The recently released Accelerated Access Review (AAR) sets out proposals to ensure that NHS staff and patients can access useful innovations sooner.
There is a strong focus on commercial innovative ‘products’ and health system markets. This is not surprising, since it was the brainchild of the first (and unfortunately last) then Life Sciences Minister, George Freeman MP, who bridged the Department of Health and then Department of Business, Innovation and Skills to ensure that the National Health Service (NHS) and the life sciences sector worked effectively together for mutual benefit.
The AAR was always intended to play a crucial role in this endeavour, and post-Brexit political and imperatives have made establishing the UK as a global centre for the development, application and evaluation of innovative health technologies more important than ever. The NHS, dear to the hearts of UK citizens, must also take on a new role as a uniquely valuable test-bed for getting innovations to market. This is not a new concept – a 2010 report from the Academy of Medical Sciences noted the UK’s ‘unparalleled competitive advantage’ for commercial medical research linked to the NHS.
It makes sense for life sciences and the NHS to work together for better medical research and the development of innovative products of all kinds to improve patient care. The AAR proposals go a good way towards this goal to create, as the report puts it, a ‘win-win scenario’ and a ‘win:win for all, improving the competitiveness of our country in life sciences and improving investment in the UK’.
The opportunities for win-wins are certainly there; patients and health professionals want access to the best tests, treatments and interventions, whilst companies want to develop, trial and sell (at home and abroad) innovative solutions to health needs. Given the immediate (negative) financial impact of Brexit plans, boosting UK PLC should also be of interest to all UK citizens, not least to boost flagging health and social care funding.
The AAR proposals explain how innovators will be able to collect ‘real world as well as clinical trial data’ on efficacy and outcomes, gaining faster access to the NHS market as well as valuable data to help them access other markets. This could nicely address the PHG Foundation recommendation that the review should ‘include requirements to generate evidence that measures the results of accelerating access to innovations in both faster patient pathways and improved health outcomes’. The AAR report also strongly emphasises patient involvement in determining which innovations are important to them, as well as receiving information on the outcomes from accelerated access.
The real challenge may lie in ensuring that the two interests (health and wealth) are suitably balanced; this is where the roles of patients and charities will be vital – but also where commissioning and healthcare public health skills and oversight will be badly needed.
Pleasing patients (and tax-payers)
Patient groups and charities, not to mention specialist clinicians, are likely to focus on particular innovations to address particular problems – for example, rapid access to a specific therapeutic – and this often coincides with the desire of a company developing the innovation to see it trialled and ideally eventually commissioned and paid for across as much of the NHS as possible.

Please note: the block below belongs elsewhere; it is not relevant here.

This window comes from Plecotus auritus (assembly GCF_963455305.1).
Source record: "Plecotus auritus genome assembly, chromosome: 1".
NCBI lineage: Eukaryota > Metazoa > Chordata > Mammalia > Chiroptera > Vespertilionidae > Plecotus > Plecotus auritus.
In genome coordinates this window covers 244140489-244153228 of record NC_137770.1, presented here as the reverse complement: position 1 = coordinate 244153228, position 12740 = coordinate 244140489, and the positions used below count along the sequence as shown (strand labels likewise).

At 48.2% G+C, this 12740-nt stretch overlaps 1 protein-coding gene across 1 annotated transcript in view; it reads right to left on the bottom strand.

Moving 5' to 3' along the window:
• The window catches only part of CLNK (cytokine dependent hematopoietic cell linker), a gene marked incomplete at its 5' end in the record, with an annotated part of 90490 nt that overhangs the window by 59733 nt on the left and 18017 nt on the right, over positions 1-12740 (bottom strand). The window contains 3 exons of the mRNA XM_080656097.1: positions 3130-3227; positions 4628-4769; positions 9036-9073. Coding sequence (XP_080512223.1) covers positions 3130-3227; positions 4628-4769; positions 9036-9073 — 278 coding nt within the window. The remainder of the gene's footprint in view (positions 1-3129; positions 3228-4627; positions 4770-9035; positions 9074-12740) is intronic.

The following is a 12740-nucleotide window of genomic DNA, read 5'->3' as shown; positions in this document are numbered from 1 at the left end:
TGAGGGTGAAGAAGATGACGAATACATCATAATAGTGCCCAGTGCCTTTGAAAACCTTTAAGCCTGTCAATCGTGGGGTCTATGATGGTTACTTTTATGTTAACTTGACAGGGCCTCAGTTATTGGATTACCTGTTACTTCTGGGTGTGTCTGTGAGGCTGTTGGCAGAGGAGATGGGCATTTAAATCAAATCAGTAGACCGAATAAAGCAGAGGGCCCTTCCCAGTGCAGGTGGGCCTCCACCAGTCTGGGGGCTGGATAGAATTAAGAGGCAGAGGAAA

However, the biggest challenge to the NHS at the moment is to maintain current care levels in the face of ever-rising demand. The price tag and outcomes for innovations will therefore need to be very carefully weighed up when it comes to widespread uptake; the price of success for the best innovations may (and arguably must) be failure for less effective ones, at least within a financially constrained health system.
Everyone rational can see that rapid access to biomedical innovations is desirable, but who will foot the bill if the price tag is overly high? Could it mean that access to other (perhaps less innovative, but potentially higher impact) interventions for larger numbers of other patients will fall by the wayside? There is a duty to UK tax-payers and citizens – all of whom are, whether they realise it or not, potential and indeed probable future NHS patients – to ensure value for money across the health service, as well as boosting national wealth generation.
Counting on commissioning
It would be short-sighted indeed to ignore the potential for better, more personalised and potentially therefore more cost-effective care offered by innovations, all the more so where they also meet patient preferences more effectively (for example, wearables such as the mobile ECGs and apps for self-management of COPD that are among the first innovations to be approved under or in parallel with the new national Innovation and Technology Tariff). But care may be needed to ensure that patient representation in AAR approval processes remains broad and cannot be inappropriately driven by individual interests.
This is why another of the PHG Foundation’s recommendations to the AAR to provide additional NHS commissioning capacity to ensure that AAR approval decisions ‘cannot bypass decisions regarding implementation, affordability and prioritisation by individual hospital trusts and commissioning bodies’ is important. Fortunately, the AAR report introduction by NHS England CEO Simon Stevens says that they agree on the need for ‘better alignment between regulatory approvals, NICE HTA assessment, NHS England commissioning/reimbursement, and local innovation diffusion processes’. This could work.
Philippa provides strategic leadership and oversight for all external engagement and marketing, as well as insight and opinion on issues related to health policy.More about Philippa